Access to Justice in a Civil Context

Posted on Categories Federal Civil Litigation, Human Rights, Judges & Judicial Process, Legal Profession, Pro Bono, Public, Wisconsin Civil Litigation

ATJ-reportIndigent defendants in criminal cases, and select civil matters (i.e., child in need of protective services petitions, termination of parental rights petitions, Chapter 51 petitions, and Chapter 980 petitions), are entitled to the appointment of counsel when they cannot afford representation. Either the state public defender’s office represents the individual, or an attorney is appointed by the county. It is imperative that individuals facing some form of deprivation of their individual liberty and freedom, as in the aforementioned scenarios, be represented.

But, what happens in other types of civil matters, where there is no right to counsel? What happens when a person or family faces a legal issue that will affect their rights, health, safety, economic security, and overall well-being? All people, regardless of socioeconomic status, should have access to the justice system. While some individuals may be able to handle a matter pro se, meaningful legal assistance or full representation is often needed to assist individuals in asserting and defending their rights.

The Wisconsin Access to Justice Commission (WATJC) is one entity working toward “improving the administration of justice by supporting civil legal services to those who cannot afford them”. In 2011, Wisconsin became one of only four states nationally, and the only state in the Midwest, that failed to provide any state funding for civil legal services. The 2015-2017 budget appropriates $500,000 per year of the biennium for civil legal aid service to abuse victims. This sum is well below the other neighboring states. Minnesota, for example, appropriated over 12 million dollars per year of its biennium for civil legal services. According to WATJC, the average budget for indigent civil legal services in other Midwestern states is $7.6 million. While Wisconsin falls well below that average, it is at least an improvement that the current state budget appropriates some funding, albeit for a very specific class of litigants.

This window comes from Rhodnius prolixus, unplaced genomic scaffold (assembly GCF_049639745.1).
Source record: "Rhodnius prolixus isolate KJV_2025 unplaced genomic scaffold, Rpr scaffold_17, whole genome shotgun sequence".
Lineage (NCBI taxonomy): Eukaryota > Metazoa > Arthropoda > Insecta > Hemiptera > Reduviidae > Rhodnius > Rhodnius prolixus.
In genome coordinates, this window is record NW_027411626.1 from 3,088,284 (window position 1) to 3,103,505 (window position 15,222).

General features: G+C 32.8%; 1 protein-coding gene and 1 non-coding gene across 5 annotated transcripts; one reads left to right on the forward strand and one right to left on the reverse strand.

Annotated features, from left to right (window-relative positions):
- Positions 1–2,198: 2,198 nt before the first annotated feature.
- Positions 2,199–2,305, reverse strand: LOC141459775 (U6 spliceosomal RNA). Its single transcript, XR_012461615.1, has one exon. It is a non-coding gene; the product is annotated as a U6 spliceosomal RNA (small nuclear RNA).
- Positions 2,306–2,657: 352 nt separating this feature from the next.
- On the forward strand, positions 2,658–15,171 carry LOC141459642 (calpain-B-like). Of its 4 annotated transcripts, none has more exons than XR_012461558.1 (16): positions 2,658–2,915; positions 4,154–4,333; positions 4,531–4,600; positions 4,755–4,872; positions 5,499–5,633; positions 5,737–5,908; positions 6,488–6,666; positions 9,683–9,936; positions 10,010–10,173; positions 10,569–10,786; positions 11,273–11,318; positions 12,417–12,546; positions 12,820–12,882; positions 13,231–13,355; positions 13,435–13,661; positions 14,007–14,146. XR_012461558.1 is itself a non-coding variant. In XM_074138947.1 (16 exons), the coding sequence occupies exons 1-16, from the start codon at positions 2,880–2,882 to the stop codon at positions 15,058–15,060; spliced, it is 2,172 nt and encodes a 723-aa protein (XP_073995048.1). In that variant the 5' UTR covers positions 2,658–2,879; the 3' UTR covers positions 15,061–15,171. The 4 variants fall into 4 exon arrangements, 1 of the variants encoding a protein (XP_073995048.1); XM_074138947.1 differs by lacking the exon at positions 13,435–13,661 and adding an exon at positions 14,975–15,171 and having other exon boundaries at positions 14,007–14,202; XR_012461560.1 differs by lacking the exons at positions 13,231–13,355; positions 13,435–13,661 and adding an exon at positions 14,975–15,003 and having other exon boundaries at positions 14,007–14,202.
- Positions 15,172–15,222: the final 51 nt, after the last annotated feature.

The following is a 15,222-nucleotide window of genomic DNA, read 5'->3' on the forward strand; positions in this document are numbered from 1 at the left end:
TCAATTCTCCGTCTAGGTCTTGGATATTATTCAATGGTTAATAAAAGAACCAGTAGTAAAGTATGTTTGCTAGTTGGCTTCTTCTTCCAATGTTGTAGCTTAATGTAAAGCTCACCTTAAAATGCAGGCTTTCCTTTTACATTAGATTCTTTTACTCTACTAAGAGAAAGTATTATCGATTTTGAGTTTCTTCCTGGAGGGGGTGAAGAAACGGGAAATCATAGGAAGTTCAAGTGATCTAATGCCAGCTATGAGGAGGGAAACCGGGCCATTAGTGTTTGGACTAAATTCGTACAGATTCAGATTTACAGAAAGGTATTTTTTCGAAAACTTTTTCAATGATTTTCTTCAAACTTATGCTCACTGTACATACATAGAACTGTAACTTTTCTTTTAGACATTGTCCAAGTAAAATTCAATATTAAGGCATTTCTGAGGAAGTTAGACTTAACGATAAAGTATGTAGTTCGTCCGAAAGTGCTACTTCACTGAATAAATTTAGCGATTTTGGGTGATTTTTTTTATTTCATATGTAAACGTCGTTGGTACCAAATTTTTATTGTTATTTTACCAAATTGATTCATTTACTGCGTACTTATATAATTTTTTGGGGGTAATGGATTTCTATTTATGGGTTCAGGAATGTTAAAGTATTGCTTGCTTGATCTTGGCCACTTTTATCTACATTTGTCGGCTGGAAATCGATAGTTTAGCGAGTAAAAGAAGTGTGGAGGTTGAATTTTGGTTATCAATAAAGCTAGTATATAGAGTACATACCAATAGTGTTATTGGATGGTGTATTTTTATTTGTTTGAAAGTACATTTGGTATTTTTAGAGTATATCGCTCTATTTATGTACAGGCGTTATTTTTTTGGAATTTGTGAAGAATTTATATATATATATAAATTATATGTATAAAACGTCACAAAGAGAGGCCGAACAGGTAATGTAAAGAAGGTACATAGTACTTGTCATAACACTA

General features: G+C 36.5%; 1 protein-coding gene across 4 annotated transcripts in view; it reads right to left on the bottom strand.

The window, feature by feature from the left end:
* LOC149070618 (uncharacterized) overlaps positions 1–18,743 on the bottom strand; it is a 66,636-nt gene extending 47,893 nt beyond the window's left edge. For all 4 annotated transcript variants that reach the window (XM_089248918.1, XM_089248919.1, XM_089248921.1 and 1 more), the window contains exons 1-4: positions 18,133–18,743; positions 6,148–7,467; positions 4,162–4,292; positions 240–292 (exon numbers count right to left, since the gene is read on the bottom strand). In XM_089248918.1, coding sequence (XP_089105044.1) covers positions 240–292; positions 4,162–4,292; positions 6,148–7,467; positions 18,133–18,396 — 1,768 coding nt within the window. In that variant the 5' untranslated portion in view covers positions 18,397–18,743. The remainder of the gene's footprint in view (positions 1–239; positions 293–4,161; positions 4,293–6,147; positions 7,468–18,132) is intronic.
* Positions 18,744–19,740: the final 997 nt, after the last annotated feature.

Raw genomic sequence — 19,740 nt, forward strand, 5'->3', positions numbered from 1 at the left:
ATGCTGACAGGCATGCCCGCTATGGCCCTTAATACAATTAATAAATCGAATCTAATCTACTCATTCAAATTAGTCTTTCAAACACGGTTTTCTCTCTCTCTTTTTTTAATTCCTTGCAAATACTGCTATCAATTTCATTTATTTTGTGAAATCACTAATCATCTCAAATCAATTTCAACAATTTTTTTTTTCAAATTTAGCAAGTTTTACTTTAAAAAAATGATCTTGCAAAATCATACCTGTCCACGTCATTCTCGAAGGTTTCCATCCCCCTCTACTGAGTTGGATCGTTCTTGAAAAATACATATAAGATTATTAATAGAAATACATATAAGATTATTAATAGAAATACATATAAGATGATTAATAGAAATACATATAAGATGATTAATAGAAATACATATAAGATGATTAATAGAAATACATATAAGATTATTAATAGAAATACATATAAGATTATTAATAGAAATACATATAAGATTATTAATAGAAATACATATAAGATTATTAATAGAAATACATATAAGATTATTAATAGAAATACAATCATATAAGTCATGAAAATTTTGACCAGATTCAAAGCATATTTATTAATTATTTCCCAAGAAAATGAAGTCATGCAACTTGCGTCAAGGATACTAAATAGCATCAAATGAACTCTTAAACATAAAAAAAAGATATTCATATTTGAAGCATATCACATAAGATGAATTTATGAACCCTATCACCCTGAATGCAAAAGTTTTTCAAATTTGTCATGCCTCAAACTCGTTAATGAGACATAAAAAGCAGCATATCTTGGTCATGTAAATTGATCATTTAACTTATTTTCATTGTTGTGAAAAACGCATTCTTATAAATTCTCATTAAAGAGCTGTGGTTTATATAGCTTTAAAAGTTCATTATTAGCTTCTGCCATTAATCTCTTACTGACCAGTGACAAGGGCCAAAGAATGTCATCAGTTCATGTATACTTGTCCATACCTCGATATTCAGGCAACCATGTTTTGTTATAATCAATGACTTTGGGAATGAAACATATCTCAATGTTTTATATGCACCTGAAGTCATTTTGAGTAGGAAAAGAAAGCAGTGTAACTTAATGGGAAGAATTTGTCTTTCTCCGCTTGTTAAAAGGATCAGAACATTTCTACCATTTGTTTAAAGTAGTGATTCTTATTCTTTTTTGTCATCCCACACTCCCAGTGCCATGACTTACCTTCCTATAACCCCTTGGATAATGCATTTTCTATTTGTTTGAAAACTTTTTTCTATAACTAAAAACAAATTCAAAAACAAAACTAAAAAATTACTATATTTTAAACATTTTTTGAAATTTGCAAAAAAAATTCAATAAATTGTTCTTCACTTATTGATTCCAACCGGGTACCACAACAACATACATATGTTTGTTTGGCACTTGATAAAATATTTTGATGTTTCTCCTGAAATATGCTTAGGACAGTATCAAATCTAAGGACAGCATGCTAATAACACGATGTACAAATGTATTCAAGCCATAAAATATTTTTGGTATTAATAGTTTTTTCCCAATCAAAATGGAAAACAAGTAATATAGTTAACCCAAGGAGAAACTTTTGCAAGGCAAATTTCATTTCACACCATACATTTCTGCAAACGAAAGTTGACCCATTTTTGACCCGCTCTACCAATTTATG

There are a variety of agencies that offer legal assistance and full-representation to indigent clients in civil matters. From my experience working at Centro Legal, I am aware that many more people were in need of assistance than that organization had the capacity to handle. While I cannot speak for other agencies, my best guess is that they also have more work than they can take on, and that as a result many people are turned away because there just isn’t the capacity to represent them. There are notable efforts to coordinate volunteer attorneys and to help people be matched with an attorney that would be willing to take on a case for a reduced rate. With low levels of funding from the state to support agencies already offering civil representation, the difference must be made up somehow. Whether it is volunteering to represent someone, participating as a volunteer at one of the several clinics offering brief legal advice, offering a reduced rate in certain circumstances, or offering support to practitioners that incorporate as a non-profit and offer reduced rates for indigent or modest means clients, all lawyers have a role to play in ensuring that access to justice and the legal system is not limited by one’s socioeconomic status. We all have a stake in improving access to civil legal service for people who cannot afford an attorney.

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